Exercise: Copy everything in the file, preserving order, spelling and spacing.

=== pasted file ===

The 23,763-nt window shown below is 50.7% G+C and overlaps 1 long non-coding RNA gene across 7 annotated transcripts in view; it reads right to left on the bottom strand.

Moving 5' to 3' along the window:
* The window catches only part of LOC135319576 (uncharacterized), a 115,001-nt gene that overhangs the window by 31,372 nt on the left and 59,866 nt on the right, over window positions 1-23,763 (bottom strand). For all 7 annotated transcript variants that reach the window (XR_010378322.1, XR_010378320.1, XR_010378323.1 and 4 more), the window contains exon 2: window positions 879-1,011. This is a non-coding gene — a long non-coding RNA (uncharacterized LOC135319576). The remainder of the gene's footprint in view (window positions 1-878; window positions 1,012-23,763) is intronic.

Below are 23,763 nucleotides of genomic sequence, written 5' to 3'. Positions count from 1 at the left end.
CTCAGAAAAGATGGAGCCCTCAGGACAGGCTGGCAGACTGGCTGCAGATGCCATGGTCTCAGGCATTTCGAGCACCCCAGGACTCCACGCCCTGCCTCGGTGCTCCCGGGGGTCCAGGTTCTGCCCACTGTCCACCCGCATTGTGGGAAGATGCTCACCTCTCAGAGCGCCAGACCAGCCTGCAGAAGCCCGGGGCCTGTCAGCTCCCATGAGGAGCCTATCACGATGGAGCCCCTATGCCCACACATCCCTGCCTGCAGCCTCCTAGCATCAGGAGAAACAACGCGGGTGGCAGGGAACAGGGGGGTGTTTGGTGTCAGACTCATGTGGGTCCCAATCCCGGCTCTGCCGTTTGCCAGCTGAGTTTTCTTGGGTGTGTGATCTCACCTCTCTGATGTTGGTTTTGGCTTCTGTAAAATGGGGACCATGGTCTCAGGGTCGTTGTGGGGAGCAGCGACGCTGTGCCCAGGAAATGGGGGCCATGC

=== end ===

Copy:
The 23,763-nt window shown below is 50.7% G+C and overlaps 1 long non-coding RNA gene across 7 annotated transcripts in view; it reads right to left on the bottom strand.

Moving 5' to 3' along the window:
* The window catches only part of LOC135319576 (uncharacterized), a 115,001-nt gene that overhangs the window by 31,372 nt on the left and 59,866 nt on the right, over window positions 1-23,763 (bottom strand). For all 7 annotated transcript variants that reach the window (XR_010378322.1, XR_010378320.1, XR_010378323.1 and 4 more), the window contains exon 2: window positions 879-1,011. This is a non-coding gene — a long non-coding RNA (uncharacterized LOC135319576). The remainder of the gene's footprint in view (window positions 1-878; window positions 1,012-23,763) is intronic.

Below are 23,763 nucleotides of genomic sequence, written 5' to 3'. Positions count from 1 at the left end.
CTCAGAAAAGATGGAGCCCTCAGGACAGGCTGGCAGACTGGCTGCAGATGCCATGGTCTCAGGCATTTCGAGCACCCCAGGACTCCACGCCCTGCCTCGGTGCTCCCGGGGGTCCAGGTTCTGCCCACTGTCCACCCGCATTGTGGGAAGATGCTCACCTCTCAGAGCGCCAGACCAGCCTGCAGAAGCCCGGGGCCTGTCAGCTCCCATGAGGAGCCTATCACGATGGAGCCCCTATGCCCACACATCCCTGCCTGCAGCCTCCTAGCATCAGGAGAAACAACGCGGGTGGCAGGGAACAGGGGGGTGTTTGGTGTCAGACTCATGTGGGTCCCAATCCCGGCTCTGCCGTTTGCCAGCTGAGTTTTCTTGGGTGTGTGATCTCACCTCTCTGATGTTGGTTTTGGCTTCTGTAAAATGGGGACCATGGTCTCAGGGTCGTTGTGGGGAGCAGCGACGCTGTGCCCAGGAAATGGGGGCCATGC